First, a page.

Lucy and Steves BIG ADVENTURE travel blog

I don't think I can do it!!!!!

Bunggggggggyyyyyyyyyyy!!!!!!!!!!

Recovering from our Bungy experience in Queenstown.

New Zealand National Rugby Seven's Tournament held in Queenstown

Milford Sound.

Dolphins.

Steve and Cheese.

The Otago Rail Trail.

Our first nights accommodation on the Trail, Lauder School.

Come on Lucy only a 150km to go.


We arrived in Queenstown, the centre for extreme sports and activities in NZ and home of the Bungy jump! We booked in to a massive campsite right in town and had a look at our options. Just down the road was the Kawarau Bride, the site of the first commercial bungy jump founded by AJ Hackett in 1987.

We couldn't resist a look at the mad people throwning themselves from the bridge and actually spent two hours watching. It was fascinating and by the end we had convinced ourselves that we couldn't leave NZ without giving it a go. We booked a jump for 10.30am the next morning GULP!

After a sleepless night we arrived back at the bridge and before we knew it we had our legs tied and we were shuffling our way onto the ledge. We both felt quite calm, resigned to the fact that we were about to leap 43 meters. We had talked about going on the first count... not to delay the agony! Then came the count 5,4,3,2.... and the words "I don't think I can do it..". I am sorry Steve said, remembering that he was terrified of heights. After a few calm words from the jump team we were ready to go...it wasn't graceful but hey we did it and we have evidence on DVD!!!!!!!

Lucy is sure that she blanked out on the jump and came round again when the rope was bouncing, which was the fun bit. The sense of achievement after was immence, we talked about it all day and we haven't stopped smiling since....but that doesn't mean we would do it again!

On our last morning in Queenstown we went to see the Rugby Seven's. A national tournament involving New Zealand's top 16 teams. It was great to see the Hakka perforned at the opening ceremony by all the players. We took a picnic and watched about 3 hours of rugby but had to drag ourselves away to continue our travels in the South.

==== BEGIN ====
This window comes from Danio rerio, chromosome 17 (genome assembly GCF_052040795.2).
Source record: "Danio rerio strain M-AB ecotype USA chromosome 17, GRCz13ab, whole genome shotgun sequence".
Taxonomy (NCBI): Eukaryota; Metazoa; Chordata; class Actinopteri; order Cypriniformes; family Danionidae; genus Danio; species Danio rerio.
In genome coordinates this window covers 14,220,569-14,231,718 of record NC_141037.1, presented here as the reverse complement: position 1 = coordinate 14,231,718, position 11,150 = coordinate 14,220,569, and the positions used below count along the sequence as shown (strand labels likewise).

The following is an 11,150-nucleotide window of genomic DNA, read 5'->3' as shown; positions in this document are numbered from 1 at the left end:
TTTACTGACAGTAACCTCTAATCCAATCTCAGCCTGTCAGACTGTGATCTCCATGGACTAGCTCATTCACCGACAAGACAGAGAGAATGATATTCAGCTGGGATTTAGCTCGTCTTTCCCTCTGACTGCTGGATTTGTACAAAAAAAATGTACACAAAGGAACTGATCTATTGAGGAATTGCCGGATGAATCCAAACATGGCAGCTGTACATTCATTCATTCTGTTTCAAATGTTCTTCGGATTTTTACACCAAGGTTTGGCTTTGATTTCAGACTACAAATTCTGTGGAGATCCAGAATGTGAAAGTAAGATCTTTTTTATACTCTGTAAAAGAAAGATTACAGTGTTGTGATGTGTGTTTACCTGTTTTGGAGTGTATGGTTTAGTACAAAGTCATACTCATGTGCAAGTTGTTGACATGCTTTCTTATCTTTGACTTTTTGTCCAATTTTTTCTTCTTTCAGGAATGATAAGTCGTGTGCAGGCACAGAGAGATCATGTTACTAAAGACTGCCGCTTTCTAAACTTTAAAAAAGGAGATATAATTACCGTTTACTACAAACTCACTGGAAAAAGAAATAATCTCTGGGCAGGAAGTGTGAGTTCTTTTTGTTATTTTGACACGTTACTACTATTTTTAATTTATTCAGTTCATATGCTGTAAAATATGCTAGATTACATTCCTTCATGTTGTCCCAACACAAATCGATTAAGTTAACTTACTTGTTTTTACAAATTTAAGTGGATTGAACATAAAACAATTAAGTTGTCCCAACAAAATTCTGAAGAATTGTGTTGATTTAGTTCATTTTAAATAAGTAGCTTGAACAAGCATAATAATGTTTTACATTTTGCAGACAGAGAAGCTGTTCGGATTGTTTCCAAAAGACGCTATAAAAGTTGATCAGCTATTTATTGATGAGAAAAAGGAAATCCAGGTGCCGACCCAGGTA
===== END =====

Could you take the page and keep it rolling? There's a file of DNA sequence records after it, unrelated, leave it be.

We drove down to Te Anau and then onto Milford Sound the next morning. Everyone had said that Milford is a must see destination, and it is one of the most visited places in NZ. The weather there was misty and wet, which is apparently usual for the area, they get at least 6meters of rain a year! We had booked a two hour cruise through the fiord (a valley created by a glacier, filled with sea water). We got to see seals on the rocks and a pod of dolphins swimming around the boat.Milford Sound was impressive but no more impressive than other places we had visited, a little bit of an anti climax as we had travelled so far out of our way to get there.

We travelled back up through Queenstown and through the Kawarau valley, where there are lots of vine yards and wineries. We stopped when we saw a Cheesery and Winery together..what a winning combination!!

Our last activity planned in NZ was the Otago Rail Trail, a former railway line between Clyde and Middlemarch that had been converted by the Department of Conservation into a 150km rail trail for bikes and walkers. We loved the experince and felt that on our bikes we got to see the real rural NZ, away from the tourist areas. We did the trail over three days, covering roughly 50km a day, stopping on the way for lunch, to see the scenery and to stamp our rail trail passport at the old stations along the way. We had decided to treat ourselves to a bed after breaking our record of seven consecutive nights in the tent! Our first nights accommodation was in a tiny township called Lauder at the old school house...Steve felt very at home staying in the 'Detention Shed'. Our hosts Nikki and Ralph were lovely who told us all about the local area and even gave us a lift to the local pub in Becks where Gary the local landlord was very chatty, even ferrying us home at the end of the evening.

The second nighth we stayed at an Art Deco Hotel in Ranfurly, a slightly larger township on the trail. After a basket meal, a pint and a hot spa we had an early night with very sore bottoms! The last day of the trail was overcast which was a relief from the previous two days when we were cycling in 90 degree heat. We covered over 60km to arrive at the end of the trail in Middlemarch. We felt proud of ourselves, it had been a very relaxed but challenging few days.

Last few days in New Zealand....on up to Kaikoura for a fishing trip and whale watching and back down to Christchurch to catch our flight to Bali.



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